Hello and welcome to our community! Is this your first visit?
Register
Results 1 to 6 of 6
  1. #1
    Join Date
    Jan 2005
    Posts
    3

    Purchase strips or mill strips? - beginner

    I have ordered plans (prospector), purchased book and begining to build strong back. I live in Colorado. Questions is do I purchase strips or do I try to find wood locally to then turn into strips. Budget is tight (2 kids getting ready for college - but also wanted to build it with them before they go in several years) so i can't afford to purchase the whole kit. i was thinking about pruchasing the strips separatly (as well as the gunwals) and then purchase items as i go. Does any one have suggestions on getting started this way.

  2. #2
    Join Date
    Sep 2004
    Location
    Garden City, MI
    Posts
    17

    Wood & Space...

    Hi Dean,

    I can relate... I'm building the 17' Nomad and am just playing around with the molds, stems, seats, etc. as I have some white ash locally. I'm going to relocate to the Ozarks soon and won't actually start the strong back until then BUT, the big issue is what kind of wood are your going to use and how much space do you have to work and with what tools. To cut and rout strips that are 18', you will need about 40' to handle them or a big hole in the garage wall if you work in the winter time. You will need a table saw, planer, router with table, bead and cove bits and a whole bunch of other stuff. Fortunately, I have the tools and I personally want to make my strips but getting western red cedar has been a real eye opener for me.

    It's just not readily available in the mid west and by the time I ship from the west coast, I might as well buy Noah's strips. It's almost a no brainer because I haven't found the cost savings yet to make my own. I have found bueatiful red wood which is a little more brittle than WRC but it is available in long lengths and if I sort through the stacks, I can find enough with good edge grain. As a traditionalist, I want to use WRC so I'm leaning towards buying Noah's strips unless I can find some wood at reasonable prices.

    Keep in touch and let me know how your progress is, OK If you want a few sites that have construction photo's, etc. drop me an email at jmgledhill@comcast.net

    CYA, Joe

  3. #3
    Join Date
    Jan 2005
    Posts
    3
    Thanks, for the tips. I have everything but the planer and the router bits. the space is an issue I hadn't thought of (other than i have enough space to build it - a one car garage), but probably not for the milling. Now that I am thinking in the right direction, I believe, I will just order the strips from Noah, since this is my first build. It takes out a lot of the quess work and possible aggrivation. As you mentioned, it appears that there is not much savings in buying and milling the strips. However, I do understand the desire to do all of the work - from the get go - gives the builder that much more control. Good luck, and I'll keep in touch.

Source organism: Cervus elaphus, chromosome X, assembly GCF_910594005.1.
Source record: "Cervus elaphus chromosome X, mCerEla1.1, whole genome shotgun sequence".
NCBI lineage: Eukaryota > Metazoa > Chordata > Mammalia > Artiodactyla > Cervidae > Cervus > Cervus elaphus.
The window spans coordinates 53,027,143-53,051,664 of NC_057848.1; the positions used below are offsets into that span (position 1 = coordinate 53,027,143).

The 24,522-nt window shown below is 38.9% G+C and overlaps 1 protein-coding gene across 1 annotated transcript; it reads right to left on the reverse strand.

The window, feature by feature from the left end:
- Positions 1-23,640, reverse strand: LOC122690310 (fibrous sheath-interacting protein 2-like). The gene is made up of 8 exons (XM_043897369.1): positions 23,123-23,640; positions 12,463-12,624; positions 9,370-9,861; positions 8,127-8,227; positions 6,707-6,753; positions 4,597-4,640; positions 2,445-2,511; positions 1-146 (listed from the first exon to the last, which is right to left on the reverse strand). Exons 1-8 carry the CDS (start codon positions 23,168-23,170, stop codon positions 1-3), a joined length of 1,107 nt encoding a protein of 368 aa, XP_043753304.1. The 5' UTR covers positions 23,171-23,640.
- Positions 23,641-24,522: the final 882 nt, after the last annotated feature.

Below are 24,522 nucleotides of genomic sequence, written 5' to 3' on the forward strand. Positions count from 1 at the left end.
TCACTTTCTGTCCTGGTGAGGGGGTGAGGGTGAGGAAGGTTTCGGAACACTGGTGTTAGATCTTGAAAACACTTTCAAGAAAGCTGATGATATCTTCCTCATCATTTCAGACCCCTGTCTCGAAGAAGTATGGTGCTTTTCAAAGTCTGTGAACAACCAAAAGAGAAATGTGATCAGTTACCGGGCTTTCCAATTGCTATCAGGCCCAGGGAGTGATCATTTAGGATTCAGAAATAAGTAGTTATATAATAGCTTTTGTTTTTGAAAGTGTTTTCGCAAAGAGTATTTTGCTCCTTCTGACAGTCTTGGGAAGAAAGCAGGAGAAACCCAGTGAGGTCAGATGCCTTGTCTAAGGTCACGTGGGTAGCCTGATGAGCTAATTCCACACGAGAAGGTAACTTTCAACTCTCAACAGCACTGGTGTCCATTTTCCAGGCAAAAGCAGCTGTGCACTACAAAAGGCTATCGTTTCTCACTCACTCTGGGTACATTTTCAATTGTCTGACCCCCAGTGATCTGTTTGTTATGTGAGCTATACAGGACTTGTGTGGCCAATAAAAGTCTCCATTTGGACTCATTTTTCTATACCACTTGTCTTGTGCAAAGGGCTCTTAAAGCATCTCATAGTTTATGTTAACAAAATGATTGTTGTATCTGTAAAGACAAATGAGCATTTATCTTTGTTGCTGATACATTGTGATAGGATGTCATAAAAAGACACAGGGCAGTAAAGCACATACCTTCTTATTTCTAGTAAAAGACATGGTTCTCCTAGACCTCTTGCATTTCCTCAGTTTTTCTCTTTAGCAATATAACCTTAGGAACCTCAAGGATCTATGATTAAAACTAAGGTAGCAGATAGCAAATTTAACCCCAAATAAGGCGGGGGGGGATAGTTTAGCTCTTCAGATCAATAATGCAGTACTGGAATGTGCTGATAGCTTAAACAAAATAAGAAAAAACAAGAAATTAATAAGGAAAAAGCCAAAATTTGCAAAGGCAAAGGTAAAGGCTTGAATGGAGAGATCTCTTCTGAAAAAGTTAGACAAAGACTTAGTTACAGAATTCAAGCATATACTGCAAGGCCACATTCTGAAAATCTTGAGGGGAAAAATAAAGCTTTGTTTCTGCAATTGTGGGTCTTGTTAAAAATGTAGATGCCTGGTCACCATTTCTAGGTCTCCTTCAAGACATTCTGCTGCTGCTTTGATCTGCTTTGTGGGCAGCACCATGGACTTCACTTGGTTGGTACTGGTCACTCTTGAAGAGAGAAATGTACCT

4. #4
    Join Date
    Sep 2004
    Location
    Garden City, MI
    Posts
    17

    Sources...

    Here as some good sites for you to look at: The WCHA is a great organization that had a ton of information on there forum and the other two sites are photo sequences of builidng two different kinds of canoes... Enjoylll

    http://forums.wcha.org/
    http://www.aracnet.com/~ncglad/canoeentry.htm
    http://www.michneboat.com/Building%2...assie%20II.htm

    CYA, Joe

    Most of all... don't forget Ted Moores "Canoecraft". I think it the best book out there and highly recommended.
    Last edited by Woodchuck; 01-28-2005 at 02:57 PM.

  5. #5
    Join Date
    Jan 2005
    Posts
    3
    Thanks for the email sites. They will help as I start. I am trying to read everything I can, so I can plan a head prior to starting. Sometimes, though, you just have to jump in and get started. I do have Ted's book and have read it, and re-read it. It's a great book. Thanks for the tips!

  6. #6
    Join Date
    May 2005
    Posts
    2
    Dean,
    I am in Colorado also (Lakewood) and have been shopping for wood locally for the past month. If you go the route of milling your own strips, check out Specialty Wood Products in Aurora for clear WRC at good prices. They do mostly cedar siding business but have about a dozen local canoe guys who buy from them. It looks like the cost will be a lot less than pre-milled, around $120-$150. Lengths to 20 feet are in stock.

    I also lucked out and found 18 foot mahogany for gunwales at Centenial Hardwood. Rockler woodworking does a semi-annual wood sale and sometimes has mahogany crotch lumber for decks. The mahogany is pretty pricey stuff ($10 a b/f) but for the time you put into one of these boats, its hard not to build what you want.

    This is my first boat too, the epoxy part seems daunting.
    Regards,
    Gregg


 

Similar Threads

  1. Want to mill my own strips, lumber sources?
    By aarongreen123 in forum Cedar Strip Construction Forum
    Replies: 3
    Last Post: 05-28-2006, 07:47 PM
  2. Importance of full length strips
    By aarongreen123 in forum Cedar Strip Construction Forum
    Replies: 2
    Last Post: 02-18-2006, 09:14 PM
  3. S&G Mill Creek 16.5
    By zodiac in forum Stitch & Glue Construction Forum
    Replies: 1
    Last Post: 11-03-2005, 07:10 AM

Posting Permissions

  • You may not post new threads
  • You may not post replies
  • You may not post attachments
  • You may not edit your posts
  •